Removal of duplicate reports resulted in the identification of 3133 unique studies of potential relevance. The titles and abstracts of each study were independently reviewed and assessed for eligibility by 2 of us (L.B.Y. and P.M.C.). We eliminated 2957 studies that did not pertain to tele-ICU coverage as defined for our purposes or did not report original research (eg, case reports and commentaries).
The remaining 176 studies (59 articles and 117 abstracts) were considered potentially eligible and reviewed in full. Studies were included if (1) they evaluated tele-ICU coverage, (2) they reported ICU or in-hospital mortality in a manner that allowed us to abstract the number of deaths and number of patients at risk for death, and (3) they provided mortality data for an ICU under tele-ICU coverage and for a control ICU. Controls could be similar ICUs concurrently lacking tele-ICU coverage or the same ICU before tele-ICU implementation. Disagreement about inclusion was resolved by discussion between the reviewers. In cases of multiple articles that appeared to present overlapping data from the same patient populations,27,31- 40 we contacted the study authors and included data from the most comprehensive article while excluding the duplicate study. For 12 studies with incomplete data (eg, missing details on ICU characteristics or LOS data), we contacted the authors on at least 3 occasions during a 3-week period to request additional data. Authors of 9 studies27,29,32,37,40- 44provided supplemental data sufficient for study inclusion, 1 was unable to share his data,45 and 1 did not respond.46 Ultimately, 13 studies that met the inclusion criteria were included in this analysis.
Data abstraction was independently performed by 2 of us (P.M.C. and L.B.Y.) using a prepiloted, standardized abstraction form (appendix B; available from the authors by request). For each study, we collected information on 57 variables of potential interest that covered issues of study design and setting, physical ICU and tele-ICU organization and function, and study outcomes. Key study design information included (1) whether the study authors were affiliated with a tele-ICU vendor, (2) number of ICUs and ICU beds in the study, (3) number of hospitals and ICU beds in the study, and (4) dates and duration of the control and intervention periods. Important variables related to ICU organization and function included (1) ICU type (eg, medical or surgical); (2) physical ICU staffing (eg, open to patient's attending physician or closed to physicians not on the ICU staff); (3) severity measure used and measured severity of patients' conditions; (4) intensivist availability at physical ICUs; (5) model of tele-ICU coverage (proactive, reactive, or mixed); (6) tele-ICU structure (a single consulting “hub” covering multiple ICU “spokes,” a “parent” hospital covering a “child” site, or a network of clinicians who monitor from multiple sites); and (7) tele-ICU hours of operation. We also abstracted data on the primary outcomes (ICU and in-hospital mortality) and the secondary outcomes (ICU and hospital LOS). More specifically, for each study we recorded the number of deaths and number of patients “at risk” for both the intervention and control groups; we abstracted analogous data on LOS.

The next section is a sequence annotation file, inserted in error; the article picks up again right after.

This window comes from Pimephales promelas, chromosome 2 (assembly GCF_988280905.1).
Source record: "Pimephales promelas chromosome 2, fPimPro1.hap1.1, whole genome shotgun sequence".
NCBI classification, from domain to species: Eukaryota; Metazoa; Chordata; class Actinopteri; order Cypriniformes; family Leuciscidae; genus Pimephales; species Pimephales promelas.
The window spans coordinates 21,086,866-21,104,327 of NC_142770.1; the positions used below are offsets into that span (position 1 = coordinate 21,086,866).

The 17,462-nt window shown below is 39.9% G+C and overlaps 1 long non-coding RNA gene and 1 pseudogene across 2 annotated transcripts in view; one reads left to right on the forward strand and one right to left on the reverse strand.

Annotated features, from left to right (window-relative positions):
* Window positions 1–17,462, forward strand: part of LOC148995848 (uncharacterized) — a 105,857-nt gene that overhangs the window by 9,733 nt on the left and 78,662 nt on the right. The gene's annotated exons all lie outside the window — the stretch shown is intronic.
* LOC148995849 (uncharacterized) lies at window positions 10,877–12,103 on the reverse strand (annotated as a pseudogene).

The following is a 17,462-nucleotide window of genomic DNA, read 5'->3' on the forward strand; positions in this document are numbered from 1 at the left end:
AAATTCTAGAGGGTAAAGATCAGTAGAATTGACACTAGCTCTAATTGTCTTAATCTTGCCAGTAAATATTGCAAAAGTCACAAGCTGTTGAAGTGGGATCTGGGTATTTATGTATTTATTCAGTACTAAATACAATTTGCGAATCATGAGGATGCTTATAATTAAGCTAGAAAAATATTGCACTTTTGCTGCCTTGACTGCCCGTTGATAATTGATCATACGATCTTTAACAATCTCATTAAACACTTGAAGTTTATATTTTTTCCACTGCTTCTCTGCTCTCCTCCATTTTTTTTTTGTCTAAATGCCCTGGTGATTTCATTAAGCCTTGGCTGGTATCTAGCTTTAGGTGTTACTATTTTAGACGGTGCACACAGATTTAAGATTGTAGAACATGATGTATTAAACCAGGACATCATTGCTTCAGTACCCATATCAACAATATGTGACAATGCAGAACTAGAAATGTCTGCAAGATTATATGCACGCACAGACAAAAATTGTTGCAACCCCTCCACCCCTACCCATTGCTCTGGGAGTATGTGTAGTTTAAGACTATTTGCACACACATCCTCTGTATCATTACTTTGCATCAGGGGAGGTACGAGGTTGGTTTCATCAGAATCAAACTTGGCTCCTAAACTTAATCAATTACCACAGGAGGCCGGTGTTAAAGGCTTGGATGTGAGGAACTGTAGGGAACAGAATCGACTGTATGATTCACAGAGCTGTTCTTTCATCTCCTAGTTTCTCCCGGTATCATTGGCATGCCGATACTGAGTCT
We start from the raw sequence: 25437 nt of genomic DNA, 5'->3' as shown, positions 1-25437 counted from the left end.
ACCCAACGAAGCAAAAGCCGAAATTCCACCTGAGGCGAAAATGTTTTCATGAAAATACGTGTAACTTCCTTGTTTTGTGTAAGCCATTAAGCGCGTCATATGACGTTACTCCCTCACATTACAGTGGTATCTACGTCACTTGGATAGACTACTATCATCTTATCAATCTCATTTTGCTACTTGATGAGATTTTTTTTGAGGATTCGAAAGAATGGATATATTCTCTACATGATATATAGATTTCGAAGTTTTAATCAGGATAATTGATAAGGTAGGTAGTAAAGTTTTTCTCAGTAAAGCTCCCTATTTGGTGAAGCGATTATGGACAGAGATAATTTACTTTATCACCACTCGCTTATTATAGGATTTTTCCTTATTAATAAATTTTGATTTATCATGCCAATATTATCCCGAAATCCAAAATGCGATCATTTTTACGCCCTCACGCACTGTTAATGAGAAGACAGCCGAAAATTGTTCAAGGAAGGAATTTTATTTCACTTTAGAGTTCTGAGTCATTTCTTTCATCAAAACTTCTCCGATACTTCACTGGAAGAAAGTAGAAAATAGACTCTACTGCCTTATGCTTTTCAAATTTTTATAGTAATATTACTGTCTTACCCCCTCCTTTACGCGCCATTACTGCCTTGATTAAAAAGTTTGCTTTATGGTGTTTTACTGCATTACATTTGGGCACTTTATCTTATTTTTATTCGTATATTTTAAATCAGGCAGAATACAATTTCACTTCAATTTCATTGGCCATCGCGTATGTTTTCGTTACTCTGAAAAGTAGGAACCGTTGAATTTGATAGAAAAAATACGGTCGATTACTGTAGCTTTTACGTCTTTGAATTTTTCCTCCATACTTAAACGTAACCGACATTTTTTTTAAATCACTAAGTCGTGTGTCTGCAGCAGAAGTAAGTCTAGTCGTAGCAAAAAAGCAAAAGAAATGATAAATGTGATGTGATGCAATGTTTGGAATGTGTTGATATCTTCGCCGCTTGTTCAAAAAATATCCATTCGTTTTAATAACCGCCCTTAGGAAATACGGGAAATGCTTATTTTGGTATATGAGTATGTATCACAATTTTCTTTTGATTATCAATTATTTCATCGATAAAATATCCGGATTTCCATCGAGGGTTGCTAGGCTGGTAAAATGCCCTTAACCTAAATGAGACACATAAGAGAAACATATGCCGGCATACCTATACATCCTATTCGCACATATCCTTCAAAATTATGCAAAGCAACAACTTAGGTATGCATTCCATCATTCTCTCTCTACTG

Study quality was assessed using the Newcastle-Ottawa Scale for assessing the quality of nonrandomized studies in meta-analyses.47 The scale addresses 3 domains of quality (selection, comparability, and exposure), with scores ranging from 0 (lower quality) to 9 (higher quality). Two reviewers (L.B.Y. and P.M.C.) independently rated each study, and variations in ratings were reconciled via discussion.